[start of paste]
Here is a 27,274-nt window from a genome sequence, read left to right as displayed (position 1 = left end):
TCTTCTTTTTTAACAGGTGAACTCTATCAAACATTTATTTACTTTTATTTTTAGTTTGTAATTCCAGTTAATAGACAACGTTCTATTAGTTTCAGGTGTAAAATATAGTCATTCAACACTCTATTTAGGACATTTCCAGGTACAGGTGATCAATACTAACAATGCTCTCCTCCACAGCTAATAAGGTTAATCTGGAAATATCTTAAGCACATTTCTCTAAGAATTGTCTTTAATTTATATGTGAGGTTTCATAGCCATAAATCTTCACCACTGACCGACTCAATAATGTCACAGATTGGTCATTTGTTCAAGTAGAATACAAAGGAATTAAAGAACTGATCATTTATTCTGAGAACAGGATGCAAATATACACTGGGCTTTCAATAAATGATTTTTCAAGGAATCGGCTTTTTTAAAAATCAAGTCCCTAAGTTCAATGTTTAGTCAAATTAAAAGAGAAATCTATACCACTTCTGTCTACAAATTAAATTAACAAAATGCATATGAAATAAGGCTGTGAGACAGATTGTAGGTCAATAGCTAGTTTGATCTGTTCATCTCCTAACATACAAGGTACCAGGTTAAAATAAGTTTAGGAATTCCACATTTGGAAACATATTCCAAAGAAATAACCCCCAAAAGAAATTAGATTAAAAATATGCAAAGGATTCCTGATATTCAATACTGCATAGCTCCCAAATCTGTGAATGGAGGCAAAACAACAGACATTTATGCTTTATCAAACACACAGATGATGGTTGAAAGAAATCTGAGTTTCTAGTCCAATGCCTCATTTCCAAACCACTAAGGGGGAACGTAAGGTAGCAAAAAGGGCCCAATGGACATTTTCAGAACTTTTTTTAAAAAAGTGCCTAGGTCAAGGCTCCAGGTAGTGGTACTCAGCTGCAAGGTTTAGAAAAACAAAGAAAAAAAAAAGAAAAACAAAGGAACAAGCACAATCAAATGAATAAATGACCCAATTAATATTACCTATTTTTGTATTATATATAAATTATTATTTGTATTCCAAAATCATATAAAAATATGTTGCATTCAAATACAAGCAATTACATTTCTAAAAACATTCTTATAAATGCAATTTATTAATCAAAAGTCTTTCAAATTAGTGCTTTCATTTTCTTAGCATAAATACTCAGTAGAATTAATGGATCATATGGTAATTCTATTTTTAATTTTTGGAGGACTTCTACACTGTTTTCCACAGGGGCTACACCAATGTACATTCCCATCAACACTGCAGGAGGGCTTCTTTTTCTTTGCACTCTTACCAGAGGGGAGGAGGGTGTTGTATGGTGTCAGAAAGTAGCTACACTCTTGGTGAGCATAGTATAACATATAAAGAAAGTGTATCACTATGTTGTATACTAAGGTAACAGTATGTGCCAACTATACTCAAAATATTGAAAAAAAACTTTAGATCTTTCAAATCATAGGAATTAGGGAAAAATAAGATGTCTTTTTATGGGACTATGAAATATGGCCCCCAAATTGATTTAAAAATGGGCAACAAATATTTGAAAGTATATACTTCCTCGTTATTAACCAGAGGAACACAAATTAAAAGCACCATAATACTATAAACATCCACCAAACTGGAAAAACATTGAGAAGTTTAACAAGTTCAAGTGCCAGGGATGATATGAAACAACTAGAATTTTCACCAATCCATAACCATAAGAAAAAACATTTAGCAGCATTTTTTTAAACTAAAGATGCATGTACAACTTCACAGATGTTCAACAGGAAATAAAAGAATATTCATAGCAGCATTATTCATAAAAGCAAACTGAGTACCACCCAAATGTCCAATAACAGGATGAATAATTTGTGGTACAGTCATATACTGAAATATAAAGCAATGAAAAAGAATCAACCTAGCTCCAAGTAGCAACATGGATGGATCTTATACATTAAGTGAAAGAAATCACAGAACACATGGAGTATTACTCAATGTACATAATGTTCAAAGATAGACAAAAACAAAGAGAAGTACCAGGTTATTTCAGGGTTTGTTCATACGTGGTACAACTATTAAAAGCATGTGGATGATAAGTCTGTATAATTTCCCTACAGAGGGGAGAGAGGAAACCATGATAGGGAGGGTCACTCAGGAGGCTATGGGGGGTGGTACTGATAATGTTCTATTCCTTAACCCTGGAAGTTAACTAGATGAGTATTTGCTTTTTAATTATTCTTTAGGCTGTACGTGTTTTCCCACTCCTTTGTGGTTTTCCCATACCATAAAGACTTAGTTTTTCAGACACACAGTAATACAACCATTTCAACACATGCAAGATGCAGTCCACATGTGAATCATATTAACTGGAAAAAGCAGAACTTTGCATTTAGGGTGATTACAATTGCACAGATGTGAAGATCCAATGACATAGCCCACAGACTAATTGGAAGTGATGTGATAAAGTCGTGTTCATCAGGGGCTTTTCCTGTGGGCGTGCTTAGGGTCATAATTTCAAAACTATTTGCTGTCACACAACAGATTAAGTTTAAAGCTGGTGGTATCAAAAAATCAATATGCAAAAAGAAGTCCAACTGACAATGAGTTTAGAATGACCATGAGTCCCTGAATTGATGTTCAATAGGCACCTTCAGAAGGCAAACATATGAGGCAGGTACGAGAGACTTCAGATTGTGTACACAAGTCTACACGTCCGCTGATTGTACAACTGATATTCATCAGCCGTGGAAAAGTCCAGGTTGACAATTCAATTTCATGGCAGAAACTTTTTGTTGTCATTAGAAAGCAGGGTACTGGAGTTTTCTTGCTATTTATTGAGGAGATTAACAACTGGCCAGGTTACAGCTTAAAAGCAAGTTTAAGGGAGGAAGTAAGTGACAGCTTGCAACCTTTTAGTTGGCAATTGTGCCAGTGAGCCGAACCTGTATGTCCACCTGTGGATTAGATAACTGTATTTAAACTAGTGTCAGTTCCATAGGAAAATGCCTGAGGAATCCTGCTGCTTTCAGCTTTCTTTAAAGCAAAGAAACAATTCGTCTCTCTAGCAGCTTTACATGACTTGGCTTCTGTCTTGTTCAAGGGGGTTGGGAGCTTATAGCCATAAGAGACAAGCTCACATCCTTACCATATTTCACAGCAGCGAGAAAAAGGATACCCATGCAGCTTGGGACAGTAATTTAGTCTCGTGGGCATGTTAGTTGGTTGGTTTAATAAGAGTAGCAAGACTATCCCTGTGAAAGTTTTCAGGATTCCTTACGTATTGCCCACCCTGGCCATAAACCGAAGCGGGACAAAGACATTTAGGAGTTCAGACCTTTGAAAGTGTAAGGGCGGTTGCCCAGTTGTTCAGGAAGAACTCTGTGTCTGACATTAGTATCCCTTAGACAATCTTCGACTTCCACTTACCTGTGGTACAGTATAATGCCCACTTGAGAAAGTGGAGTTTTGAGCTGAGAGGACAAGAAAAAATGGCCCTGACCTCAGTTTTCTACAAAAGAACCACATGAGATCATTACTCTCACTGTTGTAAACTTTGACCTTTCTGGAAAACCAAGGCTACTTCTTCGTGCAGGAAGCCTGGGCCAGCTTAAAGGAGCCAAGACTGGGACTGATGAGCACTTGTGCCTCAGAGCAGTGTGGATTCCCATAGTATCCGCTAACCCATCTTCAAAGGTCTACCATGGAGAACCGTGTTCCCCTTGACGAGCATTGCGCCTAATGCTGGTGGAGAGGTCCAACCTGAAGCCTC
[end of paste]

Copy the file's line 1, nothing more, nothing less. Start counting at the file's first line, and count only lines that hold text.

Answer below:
Here is a 27,274-nt window from a genome sequence, read left to right as displayed (position 1 = left end):